In addition to resolving destinations by name from the destination service or from the environment variables, the SDK now allows you to construct fully-fledged destinations in code. You can pass those manually created destinations like any other destination wherever a target system is expected, for example, in the OData client of the OData VDM.

To construct destinations easily, the SDK provides builders such as the DefaultHttpDestination.Builder or ScpCfHttpDestination.Builder. You can instantiate the builder by calling, for example, DefaultHttpDestination.builder or ScpCfHttpDestination.builder, providing the URI that the destination shall point to. You can then provide additional properties such as credentials.

Further improvements

The new RequestAccessor class gives access to the current request, if available. Like other accessors (see above), it also allows overriding the request and providing a fallback request when wrapping code to be executed.

With version 3, we make the previously existing XsuaaService class public so that you can use its functionality for retrieving and caching access tokens from a given XSUAA service on SAP Cloud Platform, Cloud Foundry.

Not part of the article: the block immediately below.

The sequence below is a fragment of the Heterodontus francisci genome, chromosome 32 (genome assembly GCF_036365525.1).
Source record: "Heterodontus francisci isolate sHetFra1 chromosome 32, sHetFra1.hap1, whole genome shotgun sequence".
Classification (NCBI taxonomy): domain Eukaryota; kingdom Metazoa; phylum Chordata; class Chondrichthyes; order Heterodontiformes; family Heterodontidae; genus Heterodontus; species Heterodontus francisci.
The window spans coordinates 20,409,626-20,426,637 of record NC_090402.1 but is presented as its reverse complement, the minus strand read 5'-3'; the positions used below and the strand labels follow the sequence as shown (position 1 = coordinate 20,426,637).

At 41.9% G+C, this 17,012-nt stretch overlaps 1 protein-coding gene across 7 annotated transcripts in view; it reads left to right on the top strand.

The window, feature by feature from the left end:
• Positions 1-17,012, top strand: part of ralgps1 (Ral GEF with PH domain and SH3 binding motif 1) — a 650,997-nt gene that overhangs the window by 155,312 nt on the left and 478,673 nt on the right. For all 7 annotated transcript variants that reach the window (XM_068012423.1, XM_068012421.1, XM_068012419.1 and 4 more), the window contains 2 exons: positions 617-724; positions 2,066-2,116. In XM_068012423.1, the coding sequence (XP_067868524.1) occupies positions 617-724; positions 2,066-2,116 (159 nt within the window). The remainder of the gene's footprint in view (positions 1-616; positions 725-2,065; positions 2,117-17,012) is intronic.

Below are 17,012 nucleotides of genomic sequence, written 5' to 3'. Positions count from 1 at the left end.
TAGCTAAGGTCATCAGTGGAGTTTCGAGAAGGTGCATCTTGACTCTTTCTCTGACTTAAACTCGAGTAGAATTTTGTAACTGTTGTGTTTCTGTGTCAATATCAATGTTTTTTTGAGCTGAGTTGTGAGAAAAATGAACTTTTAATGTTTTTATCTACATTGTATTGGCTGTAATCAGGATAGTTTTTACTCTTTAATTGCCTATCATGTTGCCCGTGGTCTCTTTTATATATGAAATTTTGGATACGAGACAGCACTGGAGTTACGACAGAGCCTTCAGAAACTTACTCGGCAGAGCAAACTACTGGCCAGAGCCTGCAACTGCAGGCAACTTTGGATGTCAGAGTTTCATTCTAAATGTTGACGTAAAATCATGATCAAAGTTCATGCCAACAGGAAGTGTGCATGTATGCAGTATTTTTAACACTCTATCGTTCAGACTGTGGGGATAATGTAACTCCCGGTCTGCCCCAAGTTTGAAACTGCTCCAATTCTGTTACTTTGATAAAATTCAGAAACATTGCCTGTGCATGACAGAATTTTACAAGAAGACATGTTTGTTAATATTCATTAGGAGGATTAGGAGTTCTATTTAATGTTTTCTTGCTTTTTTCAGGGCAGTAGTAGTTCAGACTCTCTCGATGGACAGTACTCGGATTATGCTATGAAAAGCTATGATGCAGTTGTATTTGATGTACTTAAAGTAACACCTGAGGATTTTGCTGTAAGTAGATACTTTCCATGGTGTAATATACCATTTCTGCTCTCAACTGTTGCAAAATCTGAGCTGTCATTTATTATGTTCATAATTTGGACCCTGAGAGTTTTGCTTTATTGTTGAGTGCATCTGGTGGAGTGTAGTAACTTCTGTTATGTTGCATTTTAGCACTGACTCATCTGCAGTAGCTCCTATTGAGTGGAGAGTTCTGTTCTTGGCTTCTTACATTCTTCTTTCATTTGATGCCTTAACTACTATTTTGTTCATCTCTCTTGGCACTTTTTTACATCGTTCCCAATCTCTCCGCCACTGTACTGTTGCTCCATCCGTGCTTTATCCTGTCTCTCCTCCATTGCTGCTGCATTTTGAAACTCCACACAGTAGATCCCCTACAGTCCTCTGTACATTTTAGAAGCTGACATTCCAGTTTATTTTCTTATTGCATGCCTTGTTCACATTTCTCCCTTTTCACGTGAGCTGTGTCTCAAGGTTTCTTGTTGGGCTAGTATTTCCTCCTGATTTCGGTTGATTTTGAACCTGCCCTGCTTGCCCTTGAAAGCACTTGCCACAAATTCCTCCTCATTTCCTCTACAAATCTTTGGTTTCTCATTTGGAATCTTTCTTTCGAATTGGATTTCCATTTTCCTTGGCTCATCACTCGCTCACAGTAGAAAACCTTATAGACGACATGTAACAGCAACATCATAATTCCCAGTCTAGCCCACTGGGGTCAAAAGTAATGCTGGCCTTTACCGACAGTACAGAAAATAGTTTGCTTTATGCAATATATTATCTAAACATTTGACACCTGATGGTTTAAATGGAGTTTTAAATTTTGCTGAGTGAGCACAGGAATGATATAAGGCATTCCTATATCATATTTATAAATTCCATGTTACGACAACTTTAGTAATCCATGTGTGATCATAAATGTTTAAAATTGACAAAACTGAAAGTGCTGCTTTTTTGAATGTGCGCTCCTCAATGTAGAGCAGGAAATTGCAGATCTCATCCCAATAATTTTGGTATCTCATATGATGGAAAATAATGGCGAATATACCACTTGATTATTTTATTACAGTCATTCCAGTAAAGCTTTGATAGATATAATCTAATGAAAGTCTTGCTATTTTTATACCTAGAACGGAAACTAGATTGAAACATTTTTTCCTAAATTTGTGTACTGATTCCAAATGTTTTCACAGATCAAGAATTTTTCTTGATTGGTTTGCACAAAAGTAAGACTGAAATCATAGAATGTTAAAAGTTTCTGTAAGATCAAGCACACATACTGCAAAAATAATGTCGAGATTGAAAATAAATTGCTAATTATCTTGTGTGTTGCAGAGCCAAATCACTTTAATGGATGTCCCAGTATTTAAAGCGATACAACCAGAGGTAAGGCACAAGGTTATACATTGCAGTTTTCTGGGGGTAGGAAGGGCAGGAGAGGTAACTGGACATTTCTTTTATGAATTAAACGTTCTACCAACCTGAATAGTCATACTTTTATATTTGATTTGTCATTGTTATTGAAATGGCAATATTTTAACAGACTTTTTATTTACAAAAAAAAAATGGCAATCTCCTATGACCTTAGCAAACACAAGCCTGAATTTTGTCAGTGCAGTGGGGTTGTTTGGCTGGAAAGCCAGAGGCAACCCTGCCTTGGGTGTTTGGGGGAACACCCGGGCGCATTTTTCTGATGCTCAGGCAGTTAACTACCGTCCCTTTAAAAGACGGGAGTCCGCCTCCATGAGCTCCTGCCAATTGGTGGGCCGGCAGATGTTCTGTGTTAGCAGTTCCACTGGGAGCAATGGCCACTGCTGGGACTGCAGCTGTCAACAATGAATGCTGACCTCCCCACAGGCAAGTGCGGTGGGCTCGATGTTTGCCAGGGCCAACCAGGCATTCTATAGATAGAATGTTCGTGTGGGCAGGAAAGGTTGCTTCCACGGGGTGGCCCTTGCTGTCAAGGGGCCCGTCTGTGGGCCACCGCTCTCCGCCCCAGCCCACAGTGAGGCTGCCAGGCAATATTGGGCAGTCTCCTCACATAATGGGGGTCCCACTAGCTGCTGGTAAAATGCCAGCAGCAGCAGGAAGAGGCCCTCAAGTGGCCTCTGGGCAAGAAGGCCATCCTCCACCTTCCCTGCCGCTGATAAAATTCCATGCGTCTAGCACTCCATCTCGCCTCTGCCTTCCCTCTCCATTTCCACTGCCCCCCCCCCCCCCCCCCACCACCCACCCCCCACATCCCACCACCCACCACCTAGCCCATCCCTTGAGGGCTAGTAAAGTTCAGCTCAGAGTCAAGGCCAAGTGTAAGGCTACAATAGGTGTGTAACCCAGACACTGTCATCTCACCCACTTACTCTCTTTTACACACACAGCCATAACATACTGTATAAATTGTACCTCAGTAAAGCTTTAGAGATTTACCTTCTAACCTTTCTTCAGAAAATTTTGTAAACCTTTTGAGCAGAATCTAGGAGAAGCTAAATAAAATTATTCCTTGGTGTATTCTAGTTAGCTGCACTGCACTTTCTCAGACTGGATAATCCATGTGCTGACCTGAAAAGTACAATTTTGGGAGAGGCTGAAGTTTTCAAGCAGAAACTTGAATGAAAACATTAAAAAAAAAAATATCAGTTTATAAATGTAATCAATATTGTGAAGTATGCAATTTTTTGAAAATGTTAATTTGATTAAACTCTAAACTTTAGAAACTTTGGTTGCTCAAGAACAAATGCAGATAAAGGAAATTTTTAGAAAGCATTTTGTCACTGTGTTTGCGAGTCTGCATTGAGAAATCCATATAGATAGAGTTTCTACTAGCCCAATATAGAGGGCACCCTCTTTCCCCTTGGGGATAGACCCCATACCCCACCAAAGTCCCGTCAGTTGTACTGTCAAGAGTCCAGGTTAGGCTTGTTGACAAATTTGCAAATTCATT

A ThreadContext (formerly known as RequestContext) can now be easily nested within another ThreadContext. The SDK no longer throws an exception if there is already a context and no longer requires specifically declaring that nesting is allowed.

Several further improvements are listed in the full release notes.

Java Libraries: Release Highlights 2.19.2

We have also released the SDK for Java in a new maintenance version 2.19.2. Everyone who does not yet want to migrate to version 3 of the SDK for Java can consume that version from Maven Central.

Version 2.19.2 updates the dependency to the Java libraries of the SAP Cloud Application Programming Model (com.sap.cloud.servicesdk.*) from version 1.31.1 to 1.32.0. This fixes an issue where deep insert with the OData VDM did not work beyond the first level in certain cases.